03 June 2012

About those "Honest Doubts . . ."

Your weekly dose of Spurgeon
posted by Phil Johnson

The PyroManiacs devote some space each weekend to highlights from The Spurgeon Archive.The following excerpt was a short item in the July 1884 issue of The Sword and The Trowel.

WO pilots are alongside our vessel; each one is eager to seize the helm. Let us take stock of the rivals and their several works.

Faith in God has evidently steered many into a haven of personal rest, and their voyages have been grandly serviceable to that Humanity which we are nowadays so blandly invited to adore.

As for Doubt, that popular guide of man's youth, it has assuredly left the barques which it has boarded to drift to and fro like derelicts, without owner or harbour. When it has come on board our own vessel we have been all in a flutter till it has swaggered off again. Usefulness to humanity has come scantily enough from the skeptical principle. It has attempted nothing, and accomplished less.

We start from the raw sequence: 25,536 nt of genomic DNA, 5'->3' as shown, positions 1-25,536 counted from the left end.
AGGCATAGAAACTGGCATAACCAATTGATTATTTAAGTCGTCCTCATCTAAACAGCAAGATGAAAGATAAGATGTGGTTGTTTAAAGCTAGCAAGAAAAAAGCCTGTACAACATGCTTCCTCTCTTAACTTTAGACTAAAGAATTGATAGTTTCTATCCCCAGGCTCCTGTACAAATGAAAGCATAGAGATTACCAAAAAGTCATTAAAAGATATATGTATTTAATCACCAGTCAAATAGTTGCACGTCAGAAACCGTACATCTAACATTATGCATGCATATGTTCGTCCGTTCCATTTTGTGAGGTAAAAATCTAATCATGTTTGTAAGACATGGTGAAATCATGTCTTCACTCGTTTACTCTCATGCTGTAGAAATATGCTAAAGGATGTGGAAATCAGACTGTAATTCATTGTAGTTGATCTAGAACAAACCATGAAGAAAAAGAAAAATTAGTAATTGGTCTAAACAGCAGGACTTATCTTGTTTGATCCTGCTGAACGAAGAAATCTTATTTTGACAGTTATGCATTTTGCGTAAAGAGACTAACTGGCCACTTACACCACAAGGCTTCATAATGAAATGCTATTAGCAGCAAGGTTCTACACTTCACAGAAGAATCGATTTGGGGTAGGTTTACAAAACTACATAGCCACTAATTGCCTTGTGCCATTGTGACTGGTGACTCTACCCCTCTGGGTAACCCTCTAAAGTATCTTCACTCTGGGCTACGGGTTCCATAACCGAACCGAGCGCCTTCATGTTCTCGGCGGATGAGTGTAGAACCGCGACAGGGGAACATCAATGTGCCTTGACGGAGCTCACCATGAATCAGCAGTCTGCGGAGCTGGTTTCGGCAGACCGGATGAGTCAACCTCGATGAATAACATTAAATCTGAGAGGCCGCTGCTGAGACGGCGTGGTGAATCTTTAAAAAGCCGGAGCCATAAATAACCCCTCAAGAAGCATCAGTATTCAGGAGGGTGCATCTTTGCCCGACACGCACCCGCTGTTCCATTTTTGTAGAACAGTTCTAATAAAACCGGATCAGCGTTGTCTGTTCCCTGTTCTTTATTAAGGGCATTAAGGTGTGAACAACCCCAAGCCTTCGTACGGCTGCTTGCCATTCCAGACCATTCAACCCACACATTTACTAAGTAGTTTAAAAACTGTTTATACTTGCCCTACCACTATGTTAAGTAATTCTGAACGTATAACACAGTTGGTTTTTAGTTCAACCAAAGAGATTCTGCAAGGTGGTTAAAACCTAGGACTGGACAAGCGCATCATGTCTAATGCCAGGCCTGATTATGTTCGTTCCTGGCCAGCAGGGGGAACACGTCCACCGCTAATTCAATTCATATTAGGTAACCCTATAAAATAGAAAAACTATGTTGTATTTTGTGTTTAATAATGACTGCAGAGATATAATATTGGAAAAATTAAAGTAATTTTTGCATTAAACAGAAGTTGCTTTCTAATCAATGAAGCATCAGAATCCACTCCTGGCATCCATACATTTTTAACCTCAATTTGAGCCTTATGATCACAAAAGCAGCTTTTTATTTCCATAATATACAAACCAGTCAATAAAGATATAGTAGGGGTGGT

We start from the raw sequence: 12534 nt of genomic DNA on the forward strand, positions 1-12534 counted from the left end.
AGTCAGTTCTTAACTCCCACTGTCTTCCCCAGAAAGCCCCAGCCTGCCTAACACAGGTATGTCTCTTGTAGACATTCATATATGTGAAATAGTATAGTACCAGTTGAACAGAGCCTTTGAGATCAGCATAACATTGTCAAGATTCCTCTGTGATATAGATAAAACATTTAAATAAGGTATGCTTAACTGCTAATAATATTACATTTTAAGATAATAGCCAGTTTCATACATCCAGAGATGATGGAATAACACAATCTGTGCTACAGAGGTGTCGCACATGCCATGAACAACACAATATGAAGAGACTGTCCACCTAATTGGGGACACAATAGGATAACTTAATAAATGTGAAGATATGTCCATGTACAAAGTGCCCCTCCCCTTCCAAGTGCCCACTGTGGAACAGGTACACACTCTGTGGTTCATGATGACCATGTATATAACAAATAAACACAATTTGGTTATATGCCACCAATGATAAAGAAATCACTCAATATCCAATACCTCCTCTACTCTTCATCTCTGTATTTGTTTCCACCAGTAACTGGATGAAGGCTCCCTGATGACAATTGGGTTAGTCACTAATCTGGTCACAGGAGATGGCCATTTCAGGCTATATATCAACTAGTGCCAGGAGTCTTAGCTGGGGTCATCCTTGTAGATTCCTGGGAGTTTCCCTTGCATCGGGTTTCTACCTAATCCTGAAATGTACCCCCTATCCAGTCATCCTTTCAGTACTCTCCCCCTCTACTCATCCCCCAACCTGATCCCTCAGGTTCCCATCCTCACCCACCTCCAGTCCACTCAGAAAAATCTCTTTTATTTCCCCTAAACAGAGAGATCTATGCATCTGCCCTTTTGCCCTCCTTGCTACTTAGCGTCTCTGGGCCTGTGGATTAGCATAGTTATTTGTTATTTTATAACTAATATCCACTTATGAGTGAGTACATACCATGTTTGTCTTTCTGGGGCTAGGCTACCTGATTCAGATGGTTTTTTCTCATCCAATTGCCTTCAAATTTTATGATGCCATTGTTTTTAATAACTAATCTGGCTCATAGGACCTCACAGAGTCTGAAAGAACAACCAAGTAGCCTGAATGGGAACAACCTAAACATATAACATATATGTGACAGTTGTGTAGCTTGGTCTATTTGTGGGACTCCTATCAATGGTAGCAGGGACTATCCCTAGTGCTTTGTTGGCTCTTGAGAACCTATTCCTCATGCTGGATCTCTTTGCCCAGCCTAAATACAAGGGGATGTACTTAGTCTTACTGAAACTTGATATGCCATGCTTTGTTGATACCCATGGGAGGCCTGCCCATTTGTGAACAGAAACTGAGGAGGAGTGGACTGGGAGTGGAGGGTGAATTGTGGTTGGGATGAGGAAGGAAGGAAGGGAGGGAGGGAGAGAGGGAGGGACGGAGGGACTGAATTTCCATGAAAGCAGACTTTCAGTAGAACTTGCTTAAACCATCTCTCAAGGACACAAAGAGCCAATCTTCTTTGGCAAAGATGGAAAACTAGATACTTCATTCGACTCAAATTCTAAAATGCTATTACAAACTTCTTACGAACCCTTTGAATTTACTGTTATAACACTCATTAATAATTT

"Weak to perform, though mighty to pretend."

Assuredly there will not be much lost if this popular gentleman called Doubt, who finds it needful ostentatiously to dub himself Honest, should be dropped overboard. He will not drown, and the yielding element will suit him.

Investigation, judgment, conscientious care, must ever be exercised; but the harpy of unbelief, perpetually defiling the sacred and tearing to pieces the useful, we cannot and will not endure. To live to jangle is no ambition of ours.

Plain common sense leads us to prefer virtue to vice, and, as a way to virtue, that same sense selects faith in God rather than incredulity. Surely it needs no surplus of wit to make this election. How can a man who has a right to be outside of Bedlam long debate which of the two to choose—the faith which sees the invisible God, or the blind unbelief whose highest glory is to know nothing?

C. H. Spurgeon

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